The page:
This article, Dog Personalities, investigates the different types of dog temperaments and how to handle them.
As with humans, there are much, quite different, dog personalities. Much of this is governed by breed, but it is a fallacy to believe that all dogs of a certain breed are calm, or hyper-active, or aggressive.
In truth, all dogs are different. Rather than making assumptions about dog personalities based solely on breed, it’s important to identify what your dog’s temperament is. This will allow you to tailor your training methods to be effective.
Dog Personalities: Types
Let’s begin by looking at some basic canine personality types. Bear in mind that your dog may not fit exactly into any of the categories below. There are dozens of variations and those listed here are just a guide.
Compliant Dogs – A compliant dog is eager to please, and generally learns quickly. They work best when training is kept upbeat and positive. Try to be too harsh or firm and you’ll upset them, making training a lot more difficult.
Relaxed Dogs – Relaxed dogs do things on their own (generally slow) pace. They generally take longer to train but get there in the end if you treat them properly.
You’ll need to be firm, but patient, giving lots of praise when they get something right. Avoid harsh commands or you’ll upset them.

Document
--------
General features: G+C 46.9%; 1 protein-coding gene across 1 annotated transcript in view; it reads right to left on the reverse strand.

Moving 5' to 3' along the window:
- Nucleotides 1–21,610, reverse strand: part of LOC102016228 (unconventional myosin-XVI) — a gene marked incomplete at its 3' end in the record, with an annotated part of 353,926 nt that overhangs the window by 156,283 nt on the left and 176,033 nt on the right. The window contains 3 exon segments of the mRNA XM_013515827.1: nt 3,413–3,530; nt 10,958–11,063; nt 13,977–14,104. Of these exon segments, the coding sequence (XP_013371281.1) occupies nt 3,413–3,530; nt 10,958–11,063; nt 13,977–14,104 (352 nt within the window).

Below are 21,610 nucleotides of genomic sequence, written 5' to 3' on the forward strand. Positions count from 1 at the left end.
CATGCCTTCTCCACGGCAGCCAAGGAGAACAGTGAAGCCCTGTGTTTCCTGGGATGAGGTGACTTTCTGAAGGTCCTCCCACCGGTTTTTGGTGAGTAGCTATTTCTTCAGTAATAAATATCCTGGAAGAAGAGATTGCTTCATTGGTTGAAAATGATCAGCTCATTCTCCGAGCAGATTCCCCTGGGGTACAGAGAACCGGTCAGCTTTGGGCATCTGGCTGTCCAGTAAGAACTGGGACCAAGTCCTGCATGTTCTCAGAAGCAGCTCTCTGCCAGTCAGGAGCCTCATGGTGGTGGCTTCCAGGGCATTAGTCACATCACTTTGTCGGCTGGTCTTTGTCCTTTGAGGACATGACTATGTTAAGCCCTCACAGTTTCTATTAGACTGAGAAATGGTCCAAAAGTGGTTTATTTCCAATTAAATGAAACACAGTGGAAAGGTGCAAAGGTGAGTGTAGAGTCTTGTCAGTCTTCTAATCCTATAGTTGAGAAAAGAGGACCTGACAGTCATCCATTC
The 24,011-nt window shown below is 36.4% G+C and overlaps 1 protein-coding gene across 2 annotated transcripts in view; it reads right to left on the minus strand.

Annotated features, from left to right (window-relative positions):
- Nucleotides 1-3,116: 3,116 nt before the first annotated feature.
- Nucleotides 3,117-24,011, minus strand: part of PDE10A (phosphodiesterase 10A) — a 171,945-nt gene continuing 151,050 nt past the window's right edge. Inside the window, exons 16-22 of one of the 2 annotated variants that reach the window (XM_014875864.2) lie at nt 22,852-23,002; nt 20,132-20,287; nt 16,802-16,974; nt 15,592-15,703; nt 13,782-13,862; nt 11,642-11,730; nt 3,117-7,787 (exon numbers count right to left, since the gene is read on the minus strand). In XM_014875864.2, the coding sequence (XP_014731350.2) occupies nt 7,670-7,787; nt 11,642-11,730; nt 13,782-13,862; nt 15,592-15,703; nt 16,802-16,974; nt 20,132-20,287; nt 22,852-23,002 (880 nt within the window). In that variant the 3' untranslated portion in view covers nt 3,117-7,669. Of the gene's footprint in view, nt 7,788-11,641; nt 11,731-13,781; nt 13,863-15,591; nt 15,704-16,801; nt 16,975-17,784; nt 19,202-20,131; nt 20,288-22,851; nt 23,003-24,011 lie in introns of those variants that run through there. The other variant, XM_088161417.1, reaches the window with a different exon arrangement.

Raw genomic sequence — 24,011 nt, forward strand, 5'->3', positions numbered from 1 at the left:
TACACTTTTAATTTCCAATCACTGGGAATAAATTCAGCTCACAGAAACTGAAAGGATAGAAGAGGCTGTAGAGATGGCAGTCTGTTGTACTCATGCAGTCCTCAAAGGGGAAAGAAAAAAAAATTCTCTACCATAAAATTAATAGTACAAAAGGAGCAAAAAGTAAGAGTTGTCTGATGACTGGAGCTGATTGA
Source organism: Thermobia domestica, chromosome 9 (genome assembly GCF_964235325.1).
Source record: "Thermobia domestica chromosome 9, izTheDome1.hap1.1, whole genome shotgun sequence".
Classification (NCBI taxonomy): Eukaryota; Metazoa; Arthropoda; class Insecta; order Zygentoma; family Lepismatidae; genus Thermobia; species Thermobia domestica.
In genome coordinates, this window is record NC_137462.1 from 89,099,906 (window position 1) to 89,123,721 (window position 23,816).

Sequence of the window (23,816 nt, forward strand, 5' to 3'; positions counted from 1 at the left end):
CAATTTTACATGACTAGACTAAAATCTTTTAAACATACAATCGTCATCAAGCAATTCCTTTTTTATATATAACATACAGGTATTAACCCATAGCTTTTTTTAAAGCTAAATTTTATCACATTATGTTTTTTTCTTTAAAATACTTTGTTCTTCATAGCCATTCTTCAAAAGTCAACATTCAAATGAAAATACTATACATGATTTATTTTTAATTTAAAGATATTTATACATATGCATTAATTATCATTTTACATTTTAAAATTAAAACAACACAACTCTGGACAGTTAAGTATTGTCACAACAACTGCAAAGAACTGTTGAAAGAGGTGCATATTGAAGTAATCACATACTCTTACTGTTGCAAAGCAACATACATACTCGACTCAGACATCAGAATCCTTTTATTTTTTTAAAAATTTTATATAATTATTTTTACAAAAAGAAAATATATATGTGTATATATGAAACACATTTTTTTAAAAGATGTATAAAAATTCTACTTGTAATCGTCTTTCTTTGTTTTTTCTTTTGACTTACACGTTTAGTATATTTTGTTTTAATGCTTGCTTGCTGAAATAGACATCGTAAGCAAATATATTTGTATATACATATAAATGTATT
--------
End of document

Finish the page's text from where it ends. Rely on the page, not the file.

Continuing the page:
High Energy Dogs – These dogs are highly excitable, and easily distracted. They’d much rather play than do any kind of training.
A firm hand is important, but it is important to remain relaxed, or you’ll just get them wound up. Patience is a virtue with these guys, but keep sessions short as they tend to have a short attention span.
Avoid any form of harshness and give praise in a subdued, relaxed voice.
Stubborn Dogs – Stubborn dogs are often thought of as lacking intelligence, but actually the opposite is true. These are often highly intelligent dogs, who know exactly how far they can push the boundaries. They’ll turn their back on you and flatly ignore your commands, and wander off if you let them.
It goes without saying that you’ll need to be incredibly patient and persistent with these dogs. But don’t try to turn it into a battle of wills because you’ll lose.
Shy Dogs – A shy dog requires very careful handling. These dogs tend to be the fearful and harsh treatment or a loud voice will just turn them into a quivering mess.
Keep your tone soft and gentle and give lots of praise and encouragement. Training is often an excellent way to bring these dogs out of their shell and build their confidence.
Aggressive Dogs – Training an aggressive dog is best left to a professional. They’ll respond to any command with aggression, growling, bristling, even attacking if you persist. My advice is, don’t chance it.
Bear in mind that these dog personalities are only a guide and that every dog, regardless of breed, size or gender, is an individual.